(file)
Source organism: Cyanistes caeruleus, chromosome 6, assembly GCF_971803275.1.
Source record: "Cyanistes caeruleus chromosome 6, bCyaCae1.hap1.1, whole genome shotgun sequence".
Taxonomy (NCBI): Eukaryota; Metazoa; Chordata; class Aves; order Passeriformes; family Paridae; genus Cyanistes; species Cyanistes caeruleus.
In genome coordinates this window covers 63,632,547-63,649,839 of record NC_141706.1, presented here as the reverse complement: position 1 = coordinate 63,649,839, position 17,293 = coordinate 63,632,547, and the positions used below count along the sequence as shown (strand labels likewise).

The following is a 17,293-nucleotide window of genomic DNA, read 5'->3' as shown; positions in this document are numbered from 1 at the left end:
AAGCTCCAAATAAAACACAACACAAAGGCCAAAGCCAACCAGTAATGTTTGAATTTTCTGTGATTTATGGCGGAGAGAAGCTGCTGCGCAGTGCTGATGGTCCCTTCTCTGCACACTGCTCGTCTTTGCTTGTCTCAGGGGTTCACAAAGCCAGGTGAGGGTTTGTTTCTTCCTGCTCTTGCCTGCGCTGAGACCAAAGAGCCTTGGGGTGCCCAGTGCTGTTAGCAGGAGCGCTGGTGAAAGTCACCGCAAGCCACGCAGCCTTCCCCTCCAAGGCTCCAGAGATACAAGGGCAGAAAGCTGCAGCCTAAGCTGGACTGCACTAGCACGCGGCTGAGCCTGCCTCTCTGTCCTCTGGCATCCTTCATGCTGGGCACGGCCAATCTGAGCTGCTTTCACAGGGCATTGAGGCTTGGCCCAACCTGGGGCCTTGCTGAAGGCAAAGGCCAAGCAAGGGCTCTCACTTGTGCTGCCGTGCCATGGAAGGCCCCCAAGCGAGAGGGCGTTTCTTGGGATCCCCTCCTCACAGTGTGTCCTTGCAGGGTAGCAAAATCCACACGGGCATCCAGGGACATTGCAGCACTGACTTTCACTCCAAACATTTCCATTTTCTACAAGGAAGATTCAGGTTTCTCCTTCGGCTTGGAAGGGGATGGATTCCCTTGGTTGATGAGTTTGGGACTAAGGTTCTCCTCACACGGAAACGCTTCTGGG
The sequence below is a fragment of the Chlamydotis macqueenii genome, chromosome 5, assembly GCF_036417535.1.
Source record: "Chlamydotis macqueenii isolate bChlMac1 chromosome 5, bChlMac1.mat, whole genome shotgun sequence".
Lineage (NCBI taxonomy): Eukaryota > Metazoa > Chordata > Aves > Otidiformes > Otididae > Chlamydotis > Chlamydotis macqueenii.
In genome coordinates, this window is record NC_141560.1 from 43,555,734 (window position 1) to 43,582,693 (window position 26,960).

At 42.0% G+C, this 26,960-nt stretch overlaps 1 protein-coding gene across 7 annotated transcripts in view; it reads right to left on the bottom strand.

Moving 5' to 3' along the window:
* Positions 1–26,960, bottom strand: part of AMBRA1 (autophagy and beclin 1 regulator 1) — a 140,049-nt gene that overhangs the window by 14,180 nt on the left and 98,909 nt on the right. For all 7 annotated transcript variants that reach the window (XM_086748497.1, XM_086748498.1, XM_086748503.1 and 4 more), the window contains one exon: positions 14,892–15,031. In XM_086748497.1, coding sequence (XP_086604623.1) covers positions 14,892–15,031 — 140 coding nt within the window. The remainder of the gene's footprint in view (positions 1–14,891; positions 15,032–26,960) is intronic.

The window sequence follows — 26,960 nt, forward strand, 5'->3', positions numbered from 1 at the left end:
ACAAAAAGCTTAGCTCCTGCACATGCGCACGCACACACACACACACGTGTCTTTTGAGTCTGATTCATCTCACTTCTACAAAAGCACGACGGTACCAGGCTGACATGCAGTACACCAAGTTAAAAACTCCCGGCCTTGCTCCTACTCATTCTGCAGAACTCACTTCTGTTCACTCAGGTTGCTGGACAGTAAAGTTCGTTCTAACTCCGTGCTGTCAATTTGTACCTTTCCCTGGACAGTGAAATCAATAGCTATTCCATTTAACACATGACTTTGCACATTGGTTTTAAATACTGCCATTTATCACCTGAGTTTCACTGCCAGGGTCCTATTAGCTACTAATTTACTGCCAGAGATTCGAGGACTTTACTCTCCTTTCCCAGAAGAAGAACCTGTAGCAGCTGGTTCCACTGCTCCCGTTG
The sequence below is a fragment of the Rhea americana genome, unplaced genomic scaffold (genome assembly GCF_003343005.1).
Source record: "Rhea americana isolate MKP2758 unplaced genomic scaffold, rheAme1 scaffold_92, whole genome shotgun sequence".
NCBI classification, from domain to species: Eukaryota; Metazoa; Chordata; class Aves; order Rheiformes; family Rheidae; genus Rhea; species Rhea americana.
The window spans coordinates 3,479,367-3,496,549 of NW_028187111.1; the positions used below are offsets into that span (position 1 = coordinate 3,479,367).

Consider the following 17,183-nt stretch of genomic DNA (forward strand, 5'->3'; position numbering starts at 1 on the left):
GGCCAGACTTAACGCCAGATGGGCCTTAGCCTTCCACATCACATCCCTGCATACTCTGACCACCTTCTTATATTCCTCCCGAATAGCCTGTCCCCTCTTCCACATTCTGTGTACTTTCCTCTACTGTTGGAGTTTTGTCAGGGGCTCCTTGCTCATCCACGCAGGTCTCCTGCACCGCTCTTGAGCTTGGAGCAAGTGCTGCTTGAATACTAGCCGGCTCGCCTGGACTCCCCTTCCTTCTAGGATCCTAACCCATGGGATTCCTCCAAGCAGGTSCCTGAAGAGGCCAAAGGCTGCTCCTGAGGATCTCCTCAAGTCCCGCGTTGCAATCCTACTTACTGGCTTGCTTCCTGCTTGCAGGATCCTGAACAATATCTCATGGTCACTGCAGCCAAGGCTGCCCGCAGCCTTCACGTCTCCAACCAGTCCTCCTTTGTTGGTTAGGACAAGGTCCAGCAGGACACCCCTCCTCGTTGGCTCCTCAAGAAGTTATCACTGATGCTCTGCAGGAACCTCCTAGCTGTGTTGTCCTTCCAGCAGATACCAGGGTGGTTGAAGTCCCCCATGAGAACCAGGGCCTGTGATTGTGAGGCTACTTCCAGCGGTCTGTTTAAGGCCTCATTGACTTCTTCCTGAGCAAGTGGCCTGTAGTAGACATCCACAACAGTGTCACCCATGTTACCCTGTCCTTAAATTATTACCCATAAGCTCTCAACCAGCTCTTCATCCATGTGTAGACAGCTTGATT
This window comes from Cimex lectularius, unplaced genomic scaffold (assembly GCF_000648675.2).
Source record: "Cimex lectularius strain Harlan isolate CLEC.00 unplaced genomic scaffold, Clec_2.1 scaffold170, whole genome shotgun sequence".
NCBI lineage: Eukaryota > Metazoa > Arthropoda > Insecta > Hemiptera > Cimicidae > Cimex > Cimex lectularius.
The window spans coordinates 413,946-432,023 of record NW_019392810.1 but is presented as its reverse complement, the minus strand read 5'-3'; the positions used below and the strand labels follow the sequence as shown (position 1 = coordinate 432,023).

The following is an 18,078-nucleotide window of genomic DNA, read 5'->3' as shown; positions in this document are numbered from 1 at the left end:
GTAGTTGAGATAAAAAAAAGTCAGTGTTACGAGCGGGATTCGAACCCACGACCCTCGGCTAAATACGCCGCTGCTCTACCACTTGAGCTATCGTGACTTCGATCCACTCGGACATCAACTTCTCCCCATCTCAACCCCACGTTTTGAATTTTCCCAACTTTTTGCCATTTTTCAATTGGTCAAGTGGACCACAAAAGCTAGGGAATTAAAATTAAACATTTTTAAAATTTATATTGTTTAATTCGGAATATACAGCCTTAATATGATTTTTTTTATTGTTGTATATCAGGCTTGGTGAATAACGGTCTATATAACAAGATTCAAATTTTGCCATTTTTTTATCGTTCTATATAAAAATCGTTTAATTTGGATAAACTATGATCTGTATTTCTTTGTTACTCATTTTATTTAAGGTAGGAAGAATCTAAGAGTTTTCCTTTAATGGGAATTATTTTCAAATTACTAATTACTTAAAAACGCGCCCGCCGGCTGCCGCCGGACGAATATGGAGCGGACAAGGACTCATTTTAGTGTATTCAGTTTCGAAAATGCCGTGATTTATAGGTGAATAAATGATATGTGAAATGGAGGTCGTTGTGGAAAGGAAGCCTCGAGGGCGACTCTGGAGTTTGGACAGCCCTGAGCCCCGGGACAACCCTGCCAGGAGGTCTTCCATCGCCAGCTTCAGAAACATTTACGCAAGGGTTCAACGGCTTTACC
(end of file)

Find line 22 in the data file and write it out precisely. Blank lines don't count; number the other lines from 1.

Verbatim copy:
This window comes from Cimex lectularius, unplaced genomic scaffold (assembly GCF_000648675.2).